- • high dispersivity: α = 0.1 × L;
- • uniform porosity: ω = 0.3;
- • effective diffusion coefficient: D_{e}=10^{−10} m^{2}/s.
The logarithmic standard deviation σ_{ln K}.
Tableau 1 Écart-type logarithmique σ_{ln K}.
Variance (m^{2}/s^{2}) | 10^{−4} | 5 × 10^{−5} | 10^{−5} | 5 × 10^{−6} | 10^{−6} |
σ _{ln K} | 2.15 | 1.98 | 1.55 | 1.34 | 0.83 |
It is important to note the need for a careful control of the computation conditions on the precision of the result, for the chosen observable, particularly, the time step. Hytec determines an optimal time step, following several criteria (e.g., speed of convergence for the coupling); the maximum time step is bounded by the Courant–Friedrich–Levy stability criterion; however, a precise comparison between computations at different time discretisations revealed that the criterion was not stringent enough. We finally made all simulations with the same time step, based on the smaller time step obtained for the finer grid.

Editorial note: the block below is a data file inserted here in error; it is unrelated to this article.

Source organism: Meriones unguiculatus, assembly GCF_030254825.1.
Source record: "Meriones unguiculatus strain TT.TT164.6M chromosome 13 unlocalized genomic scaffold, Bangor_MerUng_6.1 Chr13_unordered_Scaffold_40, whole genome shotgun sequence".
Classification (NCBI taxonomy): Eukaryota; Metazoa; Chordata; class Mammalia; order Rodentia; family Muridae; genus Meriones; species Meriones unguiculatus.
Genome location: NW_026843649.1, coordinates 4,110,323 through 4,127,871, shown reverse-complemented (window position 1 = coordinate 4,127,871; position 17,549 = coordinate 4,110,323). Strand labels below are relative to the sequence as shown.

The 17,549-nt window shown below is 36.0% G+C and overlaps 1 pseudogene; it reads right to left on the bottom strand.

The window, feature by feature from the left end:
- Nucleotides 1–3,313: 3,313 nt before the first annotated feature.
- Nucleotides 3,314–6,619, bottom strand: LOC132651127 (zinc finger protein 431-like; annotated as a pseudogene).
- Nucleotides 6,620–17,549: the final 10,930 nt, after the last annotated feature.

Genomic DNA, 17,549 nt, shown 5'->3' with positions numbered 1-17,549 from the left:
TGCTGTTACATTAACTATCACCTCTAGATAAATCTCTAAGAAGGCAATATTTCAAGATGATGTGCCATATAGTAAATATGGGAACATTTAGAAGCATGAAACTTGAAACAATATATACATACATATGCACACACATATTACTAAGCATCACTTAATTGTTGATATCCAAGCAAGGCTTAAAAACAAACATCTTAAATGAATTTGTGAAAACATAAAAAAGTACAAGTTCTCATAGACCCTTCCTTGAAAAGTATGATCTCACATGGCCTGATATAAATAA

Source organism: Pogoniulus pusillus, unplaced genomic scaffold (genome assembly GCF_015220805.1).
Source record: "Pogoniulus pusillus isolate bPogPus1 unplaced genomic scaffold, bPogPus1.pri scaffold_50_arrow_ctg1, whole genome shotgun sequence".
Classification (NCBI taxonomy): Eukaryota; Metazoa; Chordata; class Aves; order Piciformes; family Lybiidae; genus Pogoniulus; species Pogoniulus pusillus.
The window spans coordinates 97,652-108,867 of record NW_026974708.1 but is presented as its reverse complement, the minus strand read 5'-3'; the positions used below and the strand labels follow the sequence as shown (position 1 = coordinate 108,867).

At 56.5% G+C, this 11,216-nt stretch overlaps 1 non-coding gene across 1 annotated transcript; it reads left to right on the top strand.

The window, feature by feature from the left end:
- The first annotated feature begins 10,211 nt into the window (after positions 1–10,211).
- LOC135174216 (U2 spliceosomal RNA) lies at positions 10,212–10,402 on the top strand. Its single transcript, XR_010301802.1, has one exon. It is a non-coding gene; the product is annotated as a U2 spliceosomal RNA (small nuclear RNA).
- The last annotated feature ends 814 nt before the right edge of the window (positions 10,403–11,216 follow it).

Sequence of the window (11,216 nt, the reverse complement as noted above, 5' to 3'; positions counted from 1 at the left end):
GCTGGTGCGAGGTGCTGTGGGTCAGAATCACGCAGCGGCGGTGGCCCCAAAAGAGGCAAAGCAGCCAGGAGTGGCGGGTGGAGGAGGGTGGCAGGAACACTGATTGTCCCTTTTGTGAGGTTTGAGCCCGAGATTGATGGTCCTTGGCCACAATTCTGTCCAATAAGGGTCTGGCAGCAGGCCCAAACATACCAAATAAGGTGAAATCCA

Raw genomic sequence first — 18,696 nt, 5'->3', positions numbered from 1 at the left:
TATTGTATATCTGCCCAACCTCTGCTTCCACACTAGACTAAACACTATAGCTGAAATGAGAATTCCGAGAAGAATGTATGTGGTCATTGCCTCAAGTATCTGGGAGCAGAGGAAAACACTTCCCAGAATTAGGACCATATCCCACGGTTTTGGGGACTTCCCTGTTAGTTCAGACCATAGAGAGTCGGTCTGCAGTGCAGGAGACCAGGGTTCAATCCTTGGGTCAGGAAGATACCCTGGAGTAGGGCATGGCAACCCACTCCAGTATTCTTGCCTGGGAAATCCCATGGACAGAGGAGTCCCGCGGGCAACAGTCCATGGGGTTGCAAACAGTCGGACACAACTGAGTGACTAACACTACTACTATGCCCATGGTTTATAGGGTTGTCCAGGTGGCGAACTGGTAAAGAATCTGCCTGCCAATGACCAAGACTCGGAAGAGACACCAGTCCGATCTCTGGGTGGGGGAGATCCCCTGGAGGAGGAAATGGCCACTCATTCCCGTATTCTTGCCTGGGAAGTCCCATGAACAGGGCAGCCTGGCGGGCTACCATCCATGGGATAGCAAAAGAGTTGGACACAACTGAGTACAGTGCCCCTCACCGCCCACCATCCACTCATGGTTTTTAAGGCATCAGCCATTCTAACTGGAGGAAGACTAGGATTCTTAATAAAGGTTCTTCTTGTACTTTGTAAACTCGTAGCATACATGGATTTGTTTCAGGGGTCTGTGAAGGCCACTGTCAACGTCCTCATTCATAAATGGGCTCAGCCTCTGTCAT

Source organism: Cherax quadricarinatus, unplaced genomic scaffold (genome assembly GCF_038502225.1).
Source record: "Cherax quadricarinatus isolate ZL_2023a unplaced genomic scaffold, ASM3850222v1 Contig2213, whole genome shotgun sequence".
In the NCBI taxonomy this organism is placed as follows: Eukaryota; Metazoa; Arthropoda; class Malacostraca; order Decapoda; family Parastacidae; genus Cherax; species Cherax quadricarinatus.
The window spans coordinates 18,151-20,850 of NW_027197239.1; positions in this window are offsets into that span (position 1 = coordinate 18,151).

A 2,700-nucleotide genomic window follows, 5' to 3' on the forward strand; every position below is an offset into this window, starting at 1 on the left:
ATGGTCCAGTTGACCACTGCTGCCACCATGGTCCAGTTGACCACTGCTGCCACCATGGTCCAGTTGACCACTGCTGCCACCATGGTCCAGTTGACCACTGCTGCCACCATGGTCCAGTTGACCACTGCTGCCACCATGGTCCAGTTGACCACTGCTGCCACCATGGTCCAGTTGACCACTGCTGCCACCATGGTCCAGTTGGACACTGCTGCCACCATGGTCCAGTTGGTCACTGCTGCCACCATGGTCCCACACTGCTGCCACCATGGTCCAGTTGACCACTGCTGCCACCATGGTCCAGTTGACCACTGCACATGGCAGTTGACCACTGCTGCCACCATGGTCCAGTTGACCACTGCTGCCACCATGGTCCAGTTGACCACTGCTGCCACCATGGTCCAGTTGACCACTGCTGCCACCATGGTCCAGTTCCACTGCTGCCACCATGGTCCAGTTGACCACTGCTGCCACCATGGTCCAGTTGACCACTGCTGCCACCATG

5 Experiments results
The transport computations were performed in an advective/dispersive framework, with a dispersion around 10^{3} times larger than diffusion. The dispersivity coefficient is quite high, around 0.1 times the length of the permeameter.
5.1 Simulations without numerical dispersion
The transport simulation using the centred scheme, without numerical dispersion, shows that the cumulative flux on a homogeneous medium are independent of the grid. In Fig. 5, the cumulative fluxes curves are strictly identical for the 64, 16 and 8 grids.
On the other hand, the upward scheme, with added numerical dispersion, produces a delay on the arrival of the tracer; the delay increases with the size of the polygons. The cumulative flux curves converge towards the theoretical limit (a proof that the code does not loose mass), but the time needed to converge towards the limit increases with coarser grids: indeed, for coarse grids, the numerical dispersion is larger, which clearly creates longer dispersion tails, and delays the complete flushing of the tracer.